Nigel Grizzard (1984 and 2007) Additional material and locations (c) Marcus Roberts (2007)


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The Twentieth Century

In 1881, the Jewish world changed as millions of Jews fled west from Russia, leaving behind the pogroms and Russian antiĀ¬-Semitism. The first Russian Jewish newcomers to Bradford joined the synagogue in Bowland Street, but soon found the Reform ritual not to their liking.

They quickly formed their own Orthodox Synagogues and a number of premises were used in the Manningham area. Synagogues existed in houses at 22 and 25 Houghton Place, on the top side of Manningham Lane, and in Snowden Street, on the lower side. In the first decade of the twentieth century, rivalries were put aside and the Orthodox community joined together to build a Synagogue in Spring Gardens on the lower side of Manningham Lane.

The First World War was an important turning point for the Jewish community of Bradford. The strong anti-German feelings of the war seriously damaged the German community of Bradford and many in the German community changed their names or gave up Bradford altogether. This would appear to explain why no descendants of the German Jewish merchants can be traced in Bradford today.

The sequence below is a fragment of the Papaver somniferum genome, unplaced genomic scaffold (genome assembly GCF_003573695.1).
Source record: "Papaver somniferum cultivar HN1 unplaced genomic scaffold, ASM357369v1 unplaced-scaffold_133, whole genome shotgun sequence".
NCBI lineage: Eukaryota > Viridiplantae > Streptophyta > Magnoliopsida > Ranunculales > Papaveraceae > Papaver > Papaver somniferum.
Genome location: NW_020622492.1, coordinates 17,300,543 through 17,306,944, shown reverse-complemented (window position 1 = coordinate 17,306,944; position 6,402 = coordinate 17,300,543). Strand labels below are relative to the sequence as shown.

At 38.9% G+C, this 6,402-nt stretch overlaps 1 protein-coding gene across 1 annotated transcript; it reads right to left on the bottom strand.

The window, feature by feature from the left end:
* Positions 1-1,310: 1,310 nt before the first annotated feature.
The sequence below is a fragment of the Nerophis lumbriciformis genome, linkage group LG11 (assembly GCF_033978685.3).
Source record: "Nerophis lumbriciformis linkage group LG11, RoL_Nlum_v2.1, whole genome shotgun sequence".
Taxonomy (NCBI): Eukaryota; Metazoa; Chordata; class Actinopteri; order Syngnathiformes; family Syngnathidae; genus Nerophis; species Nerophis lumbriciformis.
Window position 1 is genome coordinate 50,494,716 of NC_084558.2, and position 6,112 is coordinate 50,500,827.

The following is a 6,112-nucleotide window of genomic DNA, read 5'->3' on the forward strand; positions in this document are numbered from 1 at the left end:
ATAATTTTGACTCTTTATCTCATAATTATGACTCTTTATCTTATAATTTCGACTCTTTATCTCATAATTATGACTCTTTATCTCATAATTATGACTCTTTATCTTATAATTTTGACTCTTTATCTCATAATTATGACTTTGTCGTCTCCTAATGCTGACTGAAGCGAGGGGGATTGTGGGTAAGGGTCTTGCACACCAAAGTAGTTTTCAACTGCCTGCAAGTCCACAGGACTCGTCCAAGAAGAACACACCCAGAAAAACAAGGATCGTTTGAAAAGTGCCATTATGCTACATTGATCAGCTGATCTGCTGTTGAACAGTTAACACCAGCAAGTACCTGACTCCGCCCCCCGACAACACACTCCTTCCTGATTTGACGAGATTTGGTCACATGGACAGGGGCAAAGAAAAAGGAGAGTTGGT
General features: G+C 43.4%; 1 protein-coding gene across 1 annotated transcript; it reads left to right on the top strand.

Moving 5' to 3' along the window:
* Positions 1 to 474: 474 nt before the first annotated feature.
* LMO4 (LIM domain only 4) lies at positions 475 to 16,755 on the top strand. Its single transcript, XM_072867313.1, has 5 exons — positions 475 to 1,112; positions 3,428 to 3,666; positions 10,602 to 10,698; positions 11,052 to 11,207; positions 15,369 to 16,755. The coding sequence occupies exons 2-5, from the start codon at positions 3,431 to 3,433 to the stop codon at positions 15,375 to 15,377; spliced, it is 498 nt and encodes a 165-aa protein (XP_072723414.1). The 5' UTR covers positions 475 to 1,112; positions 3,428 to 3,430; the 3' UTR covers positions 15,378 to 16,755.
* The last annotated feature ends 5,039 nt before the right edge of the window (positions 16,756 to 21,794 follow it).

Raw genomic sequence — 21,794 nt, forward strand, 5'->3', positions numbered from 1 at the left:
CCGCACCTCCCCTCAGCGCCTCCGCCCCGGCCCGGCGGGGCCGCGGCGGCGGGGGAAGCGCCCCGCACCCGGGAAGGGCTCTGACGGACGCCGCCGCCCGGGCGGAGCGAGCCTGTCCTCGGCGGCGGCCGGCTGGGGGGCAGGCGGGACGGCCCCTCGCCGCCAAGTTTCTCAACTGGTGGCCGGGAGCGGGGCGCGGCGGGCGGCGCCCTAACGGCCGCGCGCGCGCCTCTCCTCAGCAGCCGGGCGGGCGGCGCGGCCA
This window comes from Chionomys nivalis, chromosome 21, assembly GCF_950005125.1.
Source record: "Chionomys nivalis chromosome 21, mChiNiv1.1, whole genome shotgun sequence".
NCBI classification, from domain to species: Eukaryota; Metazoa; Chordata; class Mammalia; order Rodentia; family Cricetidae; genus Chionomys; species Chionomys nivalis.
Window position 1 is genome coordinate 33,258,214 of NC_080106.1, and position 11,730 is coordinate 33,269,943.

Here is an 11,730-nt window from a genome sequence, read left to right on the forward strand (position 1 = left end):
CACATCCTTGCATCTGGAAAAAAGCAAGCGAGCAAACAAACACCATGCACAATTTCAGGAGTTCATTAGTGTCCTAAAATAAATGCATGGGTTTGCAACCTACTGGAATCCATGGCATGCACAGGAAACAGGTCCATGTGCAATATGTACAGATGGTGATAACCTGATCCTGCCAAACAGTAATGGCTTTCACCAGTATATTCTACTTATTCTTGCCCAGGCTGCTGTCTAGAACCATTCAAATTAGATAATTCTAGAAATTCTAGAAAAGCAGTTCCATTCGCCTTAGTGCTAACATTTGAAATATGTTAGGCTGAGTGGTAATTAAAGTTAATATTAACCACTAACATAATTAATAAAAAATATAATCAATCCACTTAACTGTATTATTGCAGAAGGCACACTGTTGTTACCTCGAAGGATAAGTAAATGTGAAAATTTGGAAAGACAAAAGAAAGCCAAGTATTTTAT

However, the Bradford Jewry continued to grow in the first decades of the century. There arose a new merchant class, including Oswald Stroud, the son of Rabbi Strauss, and the Jerome family. The Jeromes owned the Victoria Mills at Saltaire, which are now a housing complex. It would appear that Jews were increasingly mill owners as well as merchants.

Among this new class of Bradford Jewish entrepreneurs, was Berthold Reif (1862 1937). He was not German, but was born in Butschowitz, Czechoslovakia and came to Bradford in 1892. It was said of him that he possessed 'The Spice of Adventure'. While he started as a merchant, running an export house, he later became a mill owner, having benefited from buying up bankrupt mills during the Great Depression and made his fortune. He left the existing management in the mills to run the production while he went and marketed the products. When he died he left large legacies to Jewish and local charities, including the Jewish Benevolent Institute, the Leeds Herzl Moser hospital and Bradford Grammar School.

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